Workers Struggles: Asia, Australia and the Pacific
29 April 2006
Indian state government employees strike indefinitely
An indefinite strike by nearly 70,000 Manipur state government employees that began on April 20 has brought government services to a standstill. The strikers are demanding an increase in the Dearness Allowance to bring it in line with central government employees, an extension of retirement age from 58 to 60 years, permanency for casual and muster-roll employees and the rectification of pay anomalies.
The workers had given the Manipur government an April 19 deadline to grant their demands. The majority of Indian states have already introduced pay increases in line with the Fifth Pay Commission recommendations.
A spokesman for the workers’ Joint Action Committee (JAC) said: “We will not talk to the government until the demands are fulfilled. We will not allow delaying tactics this time.” The JAC is hoping that with elections for the State Assembly looming the government will concede its demands.
Punjab paramedical employees protest privatisation
On April 24, paramedical workers in Ludhiana, in the north Indian state of Punjab, held a sit-down protest outside the Civil Surgeon’s office in Ludhiana.
They were protesting the state government’s decision to place 1,193 Health Department dispensaries under local government control. Workers claim the move is a step toward privatisation of the health system.
Unemployed teachers demand appointments
Unemployed elementary teachers in Punjab held a sit-down protest outside the Mini-Secretariat in Ludhiana on April 21 and a number of teachers in Chandigarh began a hunger strike on April 19. They are demanding a revision of the selection procedures for allocating teaching jobs. Presently, positions for teaching positions are allocated through municipal councils but teachers are demanding the selection be based on merit.
The protestors also accused the government of falsely claiming that the selection of elementary teachers for village schools was underway. Many of the village schools, however, have no teacher and parents are forced send their children to private schools. The protest is being organised by Unemployed Elementary Teachers Union.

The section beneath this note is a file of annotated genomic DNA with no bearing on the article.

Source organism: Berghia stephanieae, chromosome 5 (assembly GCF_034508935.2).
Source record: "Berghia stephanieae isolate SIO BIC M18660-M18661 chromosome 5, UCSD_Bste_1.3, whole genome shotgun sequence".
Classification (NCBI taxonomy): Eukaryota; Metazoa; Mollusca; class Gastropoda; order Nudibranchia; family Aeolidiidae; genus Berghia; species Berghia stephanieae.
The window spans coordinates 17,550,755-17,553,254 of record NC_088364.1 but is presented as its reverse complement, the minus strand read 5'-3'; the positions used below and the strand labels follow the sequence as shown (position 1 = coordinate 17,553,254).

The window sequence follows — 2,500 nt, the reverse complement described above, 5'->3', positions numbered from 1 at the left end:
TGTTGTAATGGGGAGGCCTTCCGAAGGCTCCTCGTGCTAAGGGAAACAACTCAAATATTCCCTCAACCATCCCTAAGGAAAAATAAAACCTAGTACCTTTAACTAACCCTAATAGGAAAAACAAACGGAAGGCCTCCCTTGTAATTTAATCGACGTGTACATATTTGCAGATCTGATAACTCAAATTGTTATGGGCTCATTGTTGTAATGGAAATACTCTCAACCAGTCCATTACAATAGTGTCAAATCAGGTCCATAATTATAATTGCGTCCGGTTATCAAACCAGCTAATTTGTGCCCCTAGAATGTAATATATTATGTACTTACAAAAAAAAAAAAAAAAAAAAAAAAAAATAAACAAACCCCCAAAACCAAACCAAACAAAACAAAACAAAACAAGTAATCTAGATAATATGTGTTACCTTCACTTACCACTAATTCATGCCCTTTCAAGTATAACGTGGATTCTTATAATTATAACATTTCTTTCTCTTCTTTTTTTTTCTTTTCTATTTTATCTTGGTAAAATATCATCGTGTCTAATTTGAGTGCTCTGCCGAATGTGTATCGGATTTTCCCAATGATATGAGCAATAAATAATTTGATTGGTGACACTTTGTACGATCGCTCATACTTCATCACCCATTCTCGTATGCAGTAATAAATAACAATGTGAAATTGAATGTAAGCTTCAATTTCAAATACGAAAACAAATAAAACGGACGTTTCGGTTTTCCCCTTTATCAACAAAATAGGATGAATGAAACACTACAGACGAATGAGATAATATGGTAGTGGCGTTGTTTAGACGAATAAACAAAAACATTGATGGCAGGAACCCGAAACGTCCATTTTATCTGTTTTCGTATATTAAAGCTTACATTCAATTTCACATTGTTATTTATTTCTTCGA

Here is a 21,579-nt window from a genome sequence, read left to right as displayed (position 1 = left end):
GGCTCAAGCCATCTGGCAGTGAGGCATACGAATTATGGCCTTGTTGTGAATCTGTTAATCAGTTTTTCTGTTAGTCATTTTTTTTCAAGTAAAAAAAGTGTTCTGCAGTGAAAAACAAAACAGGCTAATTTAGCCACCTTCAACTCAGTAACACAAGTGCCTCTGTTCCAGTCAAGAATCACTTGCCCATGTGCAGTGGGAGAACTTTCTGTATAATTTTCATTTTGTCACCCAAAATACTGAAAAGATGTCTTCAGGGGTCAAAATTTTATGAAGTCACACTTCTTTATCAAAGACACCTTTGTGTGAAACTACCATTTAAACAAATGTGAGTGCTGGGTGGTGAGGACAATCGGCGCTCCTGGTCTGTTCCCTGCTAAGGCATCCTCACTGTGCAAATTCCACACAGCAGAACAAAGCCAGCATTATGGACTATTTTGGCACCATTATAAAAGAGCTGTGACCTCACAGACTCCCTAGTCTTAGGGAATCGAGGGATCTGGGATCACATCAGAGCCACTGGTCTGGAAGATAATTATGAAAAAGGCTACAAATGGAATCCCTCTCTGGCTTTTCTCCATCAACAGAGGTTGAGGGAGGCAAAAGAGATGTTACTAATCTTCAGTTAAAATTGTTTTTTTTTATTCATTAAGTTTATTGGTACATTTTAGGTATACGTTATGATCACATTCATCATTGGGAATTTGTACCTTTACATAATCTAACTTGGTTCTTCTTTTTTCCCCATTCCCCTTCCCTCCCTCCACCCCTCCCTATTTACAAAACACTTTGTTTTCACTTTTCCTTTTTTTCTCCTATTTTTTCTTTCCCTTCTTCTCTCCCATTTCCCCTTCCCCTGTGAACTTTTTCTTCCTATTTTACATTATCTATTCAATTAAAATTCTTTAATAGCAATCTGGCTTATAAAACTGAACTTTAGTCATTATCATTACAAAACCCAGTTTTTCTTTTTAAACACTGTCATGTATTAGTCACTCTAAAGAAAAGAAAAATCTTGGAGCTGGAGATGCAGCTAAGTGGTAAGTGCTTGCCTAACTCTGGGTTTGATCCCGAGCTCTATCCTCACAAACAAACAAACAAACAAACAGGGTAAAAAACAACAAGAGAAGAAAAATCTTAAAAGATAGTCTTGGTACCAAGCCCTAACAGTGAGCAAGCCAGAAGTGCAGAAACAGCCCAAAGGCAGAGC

University employees demand pay increase
On April 20, employees at the University of Kerala in southern India walked out for two hours over the state government’s refusal to extend a pay revision package to university employees. The strike by Confederation of University Employees Organisations members affected the university’s Palayam and Kariyavattom campuses.
NTR University of Health Sciences employees in Vijayawada, Andhra Pradesh, also protested on the same day for a pay increase and the immediate implementation of outstanding internal transfers.
Indian cigarette workers demonstrate
Workers in Karnataka involved in the production of cheap local cigarettes (beedi) demonstrated in Shimoga on April 20. They were demanding a minimum wage, assured welfare benefits and the introduction of a provident fund and pension scheme.
The demonstration, which was organised by the Shimoga District General and Industrial Workers Union, marched to the Deputy Commissioner’s Office where they held a sit-down protest and presented their demands. There are around 5,000 beedi workers in the Tirthahalli, Shimoga, Bhadravati, Hosnagar and Sagar municipalities.
Sri Lankan volunteer teachers demand permanent jobs
Around 500 volunteer teachers from the Anuradhapura and Polonnaruwa districts in Sri Lanka picketed the North-Central Provincial Council on April 21 demanding permanency. Currently 1,944 volunteer teachers are working in the districts.
Many teachers have been working in rural schools for several years but not been offered full-time jobs despite there being around 2, 000 vacancies across both districts. A spokesman said the teachers would continue protesting outside the Provincial Council until their demand is met.
Indonesian workers to strike on May Day
About 31,000 workers from 54 labour unions will strike nationwide on May 1 to protest the government’s planned revision of the 2003 Labor Law. Union spokesman Dominggus Oktavianus said the turnout could be even larger as many other unions had indicated they might join the strike.
Most of the workers will be from greater Jakarta and will rally at the Hotel Indonesia in the centre of the city. Hundreds of workers in the West Java town of Cimahi will also strike. Their union, the Indonesia Workers Welfare Union, is also demanding government make May 1 a public holiday.
The proposed labour law changes would allow companies to outsource jobs, deny severance pay and hire workers for up to five years without a work contract.
Jakarta dump employees plan strike
Workers at the Bantargebang waste disposal dump in Bekasi, Jakarta have threatened strike action if the dump administration does not pay them wage arrears dating back to December 2005. The 146 employees live near the site, which processes Jakarta’s garbage.